Active Directory Forest – What is AD Forest?

Active Directory Forest –

A Active Directory Forest is the collection of more than one domain trees having different name spaces or roots. This means that the forest contains a number of domain trees that do not share a common name space, or more so, do not have the same parent domain.

But, for all the trees in the forest, there is one common configuration and global catalogue.

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The trees in the forest are also under transitive trust relationship with each other. A forest does not require a specific name.

A forest’s trees form a ranking or hierarchy for trust. At the root of the trust, tree is the tree name which refers to the forest.

active directory forest

Active Directory Forest

How is a forest unique from each other? It is the configuration of the forests. Each forest shares a common configuration.

What is the configuration? It is the way in which the domains are stored in the Active Directory.

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The configuration is the database of the forest, but, each domain of the forest possesses its own copy of the database according to the configuration.

The trees in the forest trust each other, meaning the user of any specific domain of that forest can have access to all other resources in that same forest in which they are working.

As explained above, there is a separate database for every domain in the forest. So, for the users to access or search for a resource in a domain, Domain Controllers are made the Global Catalogue Servers.

Related – LDAP vs Active Directory

These Catalogue Servers have information of every domain/object in the forest. Searches can be conducted based on this information.

 

Structure in AD Forest:-

There can be 3 kinds of structures or models of forest in an active directory:-

  • Resource forest structure
  • Organizational forest structure
  • Restricted access forest structure

Combinations of these structures are required to cater to the needs of different users in an organization.

 

Resource Forest Structure:-

A completely separate forest is made to manage the resources. Only accounts of server administrators, alternate user accounts to provide access, in case of user accounts vanishing from the organizational forest.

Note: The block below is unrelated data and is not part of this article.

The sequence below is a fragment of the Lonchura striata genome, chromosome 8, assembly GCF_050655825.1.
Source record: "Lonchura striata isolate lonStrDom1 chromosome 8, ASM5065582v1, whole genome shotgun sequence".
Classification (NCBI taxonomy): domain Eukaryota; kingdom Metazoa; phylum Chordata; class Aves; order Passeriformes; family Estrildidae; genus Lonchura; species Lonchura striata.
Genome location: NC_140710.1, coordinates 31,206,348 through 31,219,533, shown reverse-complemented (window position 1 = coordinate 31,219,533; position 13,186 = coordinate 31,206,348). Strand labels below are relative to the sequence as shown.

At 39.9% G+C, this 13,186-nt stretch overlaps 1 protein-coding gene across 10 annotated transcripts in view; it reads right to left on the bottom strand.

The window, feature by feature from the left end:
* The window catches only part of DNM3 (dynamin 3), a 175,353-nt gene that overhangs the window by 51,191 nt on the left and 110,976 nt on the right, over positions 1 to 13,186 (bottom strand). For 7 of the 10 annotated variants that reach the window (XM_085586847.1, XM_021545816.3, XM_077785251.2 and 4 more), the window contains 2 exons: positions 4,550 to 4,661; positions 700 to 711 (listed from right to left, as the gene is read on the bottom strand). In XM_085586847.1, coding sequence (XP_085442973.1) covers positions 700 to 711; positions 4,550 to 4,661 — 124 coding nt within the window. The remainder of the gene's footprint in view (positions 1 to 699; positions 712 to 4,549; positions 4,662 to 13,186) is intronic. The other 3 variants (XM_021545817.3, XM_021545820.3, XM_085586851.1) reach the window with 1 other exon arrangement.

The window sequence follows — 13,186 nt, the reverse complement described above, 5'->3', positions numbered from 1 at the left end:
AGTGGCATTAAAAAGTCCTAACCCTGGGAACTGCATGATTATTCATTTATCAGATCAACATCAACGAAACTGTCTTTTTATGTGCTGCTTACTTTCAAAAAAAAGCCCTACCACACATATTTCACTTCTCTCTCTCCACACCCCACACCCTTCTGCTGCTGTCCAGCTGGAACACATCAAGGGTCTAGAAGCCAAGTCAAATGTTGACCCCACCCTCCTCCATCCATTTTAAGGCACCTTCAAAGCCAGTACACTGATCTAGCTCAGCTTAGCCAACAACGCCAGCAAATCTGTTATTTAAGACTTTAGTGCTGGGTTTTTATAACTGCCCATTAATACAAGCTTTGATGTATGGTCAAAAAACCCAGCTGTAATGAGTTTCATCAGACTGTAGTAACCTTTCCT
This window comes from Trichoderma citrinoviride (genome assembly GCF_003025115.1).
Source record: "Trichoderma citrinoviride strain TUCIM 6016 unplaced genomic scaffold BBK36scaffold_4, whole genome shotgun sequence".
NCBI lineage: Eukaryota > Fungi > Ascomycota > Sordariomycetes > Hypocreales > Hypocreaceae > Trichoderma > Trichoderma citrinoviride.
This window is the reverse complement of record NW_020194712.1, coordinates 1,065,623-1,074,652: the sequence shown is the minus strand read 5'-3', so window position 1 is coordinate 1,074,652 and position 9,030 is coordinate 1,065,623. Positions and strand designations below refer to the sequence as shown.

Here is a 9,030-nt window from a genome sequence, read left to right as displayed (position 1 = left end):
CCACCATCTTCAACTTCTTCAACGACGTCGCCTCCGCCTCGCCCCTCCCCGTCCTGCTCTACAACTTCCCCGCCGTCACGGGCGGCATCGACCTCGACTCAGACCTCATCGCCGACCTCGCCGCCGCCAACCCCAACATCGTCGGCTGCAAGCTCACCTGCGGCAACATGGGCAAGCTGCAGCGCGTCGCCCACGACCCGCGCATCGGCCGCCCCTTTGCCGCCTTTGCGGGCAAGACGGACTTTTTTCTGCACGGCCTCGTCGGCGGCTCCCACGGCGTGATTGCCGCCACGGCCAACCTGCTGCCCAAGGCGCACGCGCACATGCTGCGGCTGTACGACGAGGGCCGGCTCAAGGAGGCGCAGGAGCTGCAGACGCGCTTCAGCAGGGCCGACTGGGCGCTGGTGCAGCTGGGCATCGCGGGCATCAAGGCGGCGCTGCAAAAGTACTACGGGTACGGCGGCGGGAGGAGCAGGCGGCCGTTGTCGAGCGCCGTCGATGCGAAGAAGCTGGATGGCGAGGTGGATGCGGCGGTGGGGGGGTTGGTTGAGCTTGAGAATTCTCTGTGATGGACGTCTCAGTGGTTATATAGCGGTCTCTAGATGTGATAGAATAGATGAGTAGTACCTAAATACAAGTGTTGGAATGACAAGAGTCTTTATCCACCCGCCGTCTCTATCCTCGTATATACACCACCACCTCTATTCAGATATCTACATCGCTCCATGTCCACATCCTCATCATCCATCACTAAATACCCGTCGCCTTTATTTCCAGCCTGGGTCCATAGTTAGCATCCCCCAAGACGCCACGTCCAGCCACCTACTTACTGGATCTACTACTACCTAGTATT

Trust is built so that other users of other forests are able to access the resources of that resource forest. It protects those network areas that need to keep operating even in states of other network areas breaking down.

 

Organizational Forest Structure:-

The user accounts and resources are contained in this structure and are independent. This forest can be used to provide service or data isolation or service autonomy if it is configured to be inaccessible by users outside the forest.

To access resources of other forests, trust needs to be built up between the organizational forest and other willing-to-be-accessed forest. Every AD has at least one organizational forest structure.

 

Restricted Access Forest Structure:-

An individually separate forest is established in which data and user account that are to be kept independent of other organizations in the restricted access forest structure.

When it is extremely possible to lose/compromise the data of the project, this forest structure provides data isolation.

Other forest users cannot access this forest as it does not trust any other forest. Users’ accounts are present in the organizational forests for accessing general resources.

Related – What is Tree in Active Directory?

For accessing restricted resources, a separate user account is required in this restricted access forest structure.

So for this, the user needs to have two different workstations, one connected with organizational forest and other to restricted access forest.

Characteristics:-

  • Single Configuration: It defines what attributes the data (domains) are sorted. The domain controller in the forest has that same configuration.
  • Common Global Catalogue: Some attributes from each data/object is replicated to the global catalogue. The catalogue helps to search and login to the directory. This allows us to efficiently using the information on the directory.
  • Common container of Configuration: This container stores data of Active Directory for the forest. Information contained is sites, services, directory partitions and directory-enabled applications. Container’s name format is cn=configuration, dc=forestRootDomain. Any kind of edits to the container is copied to all domain controllers inside the forest. Enterprise Administrators have complete control of the container.
  • Transitive trust: Two-way trust is automatically built between the domains of the forest. Consequently, groups and users of any domain can be entered in the list of access control.

Related – Domain Controller vs Active Directory

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